Rising death toll in Turkish prison protest alarms EU

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An eighth Turkish prisoner on hunger strike died yesterday as the European Union urged the government to reform prison conditions and end the protest by 300 militant left-wing inmates.

In Germany, the country most affected by the crisis because of its Turkish community of 2 million, two Turkish businesses in Lower Saxony were firebombed before dawn in the latest attack linked to the hunger strike.

Ayse Idil Ekmen, aged 22, was the first woman to die in the protest by left-wing prisoners.

A Turkish human rights activist, Ali Kapilan, said more than 60 prisoners were in a critical condition. In a sign that the hunger strike may lead to unrest in Turkey, a senior policeman was shot dead in Istanbul by two attackers on Thursday night in what was believed to be a political killing.

Hans van den Broek, the EU commissioner responsible for relations with Turkey, wrote a letter to Turkey's Foreign Minister, Tansu Ciller, asking her to "do what she can so unnecessary loss of life is avoided".

A Commission spokesman said the letter was "forceful in its language, while understanding the efforts that are being made" by the Turkish government.

The hunger strikers demand the closure of Eskisehir prison, an institution in western Turkey whoich is known to inmates as "the Coffin", and an end to transfers of prisoners to remote provinces where it is difficult for lawyers and their families to visit them.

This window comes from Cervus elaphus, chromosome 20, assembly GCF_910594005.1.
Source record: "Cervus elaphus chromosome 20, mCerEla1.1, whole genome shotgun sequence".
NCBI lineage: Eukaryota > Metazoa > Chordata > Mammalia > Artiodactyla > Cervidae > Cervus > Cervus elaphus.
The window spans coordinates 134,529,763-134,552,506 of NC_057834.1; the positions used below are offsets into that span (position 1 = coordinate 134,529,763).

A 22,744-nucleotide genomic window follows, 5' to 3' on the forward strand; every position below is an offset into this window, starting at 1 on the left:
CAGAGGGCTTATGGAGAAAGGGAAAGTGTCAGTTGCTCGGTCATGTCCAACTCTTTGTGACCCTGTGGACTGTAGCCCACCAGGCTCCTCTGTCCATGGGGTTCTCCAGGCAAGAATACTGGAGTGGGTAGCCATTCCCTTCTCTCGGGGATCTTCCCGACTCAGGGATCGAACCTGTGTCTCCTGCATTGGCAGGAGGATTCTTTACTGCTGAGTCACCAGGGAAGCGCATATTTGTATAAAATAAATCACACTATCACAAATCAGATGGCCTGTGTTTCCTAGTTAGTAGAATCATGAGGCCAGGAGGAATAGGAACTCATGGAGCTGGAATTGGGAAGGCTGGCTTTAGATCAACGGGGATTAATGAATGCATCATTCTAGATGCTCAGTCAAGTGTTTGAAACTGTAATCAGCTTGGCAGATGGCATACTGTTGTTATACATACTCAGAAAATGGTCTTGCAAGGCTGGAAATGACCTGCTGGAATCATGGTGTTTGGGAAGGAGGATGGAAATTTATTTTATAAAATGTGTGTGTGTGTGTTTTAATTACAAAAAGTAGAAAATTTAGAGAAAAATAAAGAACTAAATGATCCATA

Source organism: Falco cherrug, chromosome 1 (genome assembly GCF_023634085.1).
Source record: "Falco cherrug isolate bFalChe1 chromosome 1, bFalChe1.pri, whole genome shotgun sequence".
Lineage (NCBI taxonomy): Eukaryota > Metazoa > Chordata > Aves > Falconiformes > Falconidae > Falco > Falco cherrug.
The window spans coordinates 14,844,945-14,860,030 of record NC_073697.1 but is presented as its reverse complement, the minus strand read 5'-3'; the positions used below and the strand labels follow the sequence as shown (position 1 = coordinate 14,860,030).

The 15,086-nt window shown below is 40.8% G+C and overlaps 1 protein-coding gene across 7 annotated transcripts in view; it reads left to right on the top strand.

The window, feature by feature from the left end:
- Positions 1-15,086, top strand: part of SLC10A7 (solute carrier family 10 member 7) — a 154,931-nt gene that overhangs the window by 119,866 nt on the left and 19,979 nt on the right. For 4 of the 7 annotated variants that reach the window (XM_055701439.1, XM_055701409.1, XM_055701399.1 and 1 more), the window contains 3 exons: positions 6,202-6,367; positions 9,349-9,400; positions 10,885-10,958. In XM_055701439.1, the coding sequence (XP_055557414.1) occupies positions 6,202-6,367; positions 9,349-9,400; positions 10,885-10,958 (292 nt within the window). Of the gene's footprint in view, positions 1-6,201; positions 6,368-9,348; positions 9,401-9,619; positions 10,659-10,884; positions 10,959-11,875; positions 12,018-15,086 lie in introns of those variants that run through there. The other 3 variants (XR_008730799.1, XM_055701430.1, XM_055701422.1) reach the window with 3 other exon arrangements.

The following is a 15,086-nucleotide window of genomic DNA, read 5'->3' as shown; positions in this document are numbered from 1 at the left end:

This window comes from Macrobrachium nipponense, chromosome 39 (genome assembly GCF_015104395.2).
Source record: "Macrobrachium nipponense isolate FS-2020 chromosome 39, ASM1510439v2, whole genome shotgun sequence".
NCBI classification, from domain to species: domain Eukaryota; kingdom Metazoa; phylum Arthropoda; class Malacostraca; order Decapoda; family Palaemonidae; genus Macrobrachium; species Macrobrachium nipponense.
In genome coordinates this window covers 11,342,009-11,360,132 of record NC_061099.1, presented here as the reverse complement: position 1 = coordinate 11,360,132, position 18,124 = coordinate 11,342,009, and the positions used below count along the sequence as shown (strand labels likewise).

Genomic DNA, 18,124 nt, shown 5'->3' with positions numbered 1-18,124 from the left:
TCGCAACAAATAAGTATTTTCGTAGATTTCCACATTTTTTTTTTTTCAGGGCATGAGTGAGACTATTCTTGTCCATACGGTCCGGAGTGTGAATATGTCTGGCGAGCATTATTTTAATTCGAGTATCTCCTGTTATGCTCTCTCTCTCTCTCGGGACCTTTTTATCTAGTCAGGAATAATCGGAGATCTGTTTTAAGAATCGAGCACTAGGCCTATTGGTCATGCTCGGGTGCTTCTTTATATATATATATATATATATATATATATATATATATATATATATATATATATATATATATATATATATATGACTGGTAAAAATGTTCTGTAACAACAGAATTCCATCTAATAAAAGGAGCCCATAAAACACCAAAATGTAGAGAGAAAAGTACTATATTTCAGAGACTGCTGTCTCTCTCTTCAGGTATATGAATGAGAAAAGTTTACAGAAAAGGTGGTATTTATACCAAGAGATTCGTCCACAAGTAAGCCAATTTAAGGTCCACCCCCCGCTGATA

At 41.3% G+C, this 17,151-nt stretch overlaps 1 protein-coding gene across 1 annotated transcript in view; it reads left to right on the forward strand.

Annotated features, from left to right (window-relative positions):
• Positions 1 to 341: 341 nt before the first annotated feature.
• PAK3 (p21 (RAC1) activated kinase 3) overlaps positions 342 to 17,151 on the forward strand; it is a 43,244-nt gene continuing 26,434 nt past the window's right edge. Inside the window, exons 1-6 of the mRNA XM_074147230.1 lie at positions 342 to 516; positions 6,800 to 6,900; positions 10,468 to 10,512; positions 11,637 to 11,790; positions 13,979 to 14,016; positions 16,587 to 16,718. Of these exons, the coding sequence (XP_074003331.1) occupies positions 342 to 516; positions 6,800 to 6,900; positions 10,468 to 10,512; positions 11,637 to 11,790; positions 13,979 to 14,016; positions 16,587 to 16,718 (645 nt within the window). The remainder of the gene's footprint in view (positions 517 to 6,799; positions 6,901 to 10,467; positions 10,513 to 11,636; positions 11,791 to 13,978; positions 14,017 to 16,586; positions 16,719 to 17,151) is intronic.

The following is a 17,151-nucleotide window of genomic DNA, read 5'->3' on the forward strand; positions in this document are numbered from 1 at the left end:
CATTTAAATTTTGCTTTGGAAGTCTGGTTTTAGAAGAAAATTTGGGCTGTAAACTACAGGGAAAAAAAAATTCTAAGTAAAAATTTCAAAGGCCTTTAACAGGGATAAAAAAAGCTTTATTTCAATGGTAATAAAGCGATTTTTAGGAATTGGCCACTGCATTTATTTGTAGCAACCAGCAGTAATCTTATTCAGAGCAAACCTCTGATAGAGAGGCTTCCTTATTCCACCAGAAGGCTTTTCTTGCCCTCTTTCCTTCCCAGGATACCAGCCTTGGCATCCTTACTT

The Islamist-led government, which took office last month, has made some concessions to the prisoners. But it insists that the hunger strike is a politically inspired protest in which some inmates have been coerced into refusing food.

The hunger strike has caused Western governments and pressure groups to focus their attention once again on Turkey's human rights record, although the authorities in Ankara regard such foreign criticism as misguided or even malicious.

Turkey's human rights performance has aroused particular concern in the European Parliament, which approved an EU customs union with Turkey last year only after adding amendments which called on Turkey to demonstrate greater respect for human rights.

The Socialist group, the largest in the parliament, is threatening to block funds for Turkey unless the government in Ankara addresses the hunger strikers' grievances. Pauline Green, the Socialists' leader, said: "The Turkish government have used the institutions of the European Union to gain what they want and have given nothing of what they promised in return."

Germany's Foreign Minister, Klaus Kinkel, urged Mrs Ciller in a letter to carry out as soon as possible the improvements in prison conditions which the Turkish government announced on 9 July. Since the first hunger striker died last Sunday, several Turkish businesses have been firebombed in Germany, in what the authorities describe as a wave of attacks launched by supporters of the jailed left-wingers.

Italy's Foreign Minister, Lamberto Dini, said Turkey's relations with the EU could suffer "negative repercussions" unless the government took urgent steps to improve prison conditions.

The French government, while stressing France's good relations with Turkey, is pressing Ankara for a solution that respects human rights.

Criticism has been more muted in the United States, which regards Turkey as a crucial ally because of its size and location. Turkey's parliament is expected to vote soon on the future of Operation Provide Comfort, the US-led mission based in Turkey, which enforces a no-fly zone over northern Iraq.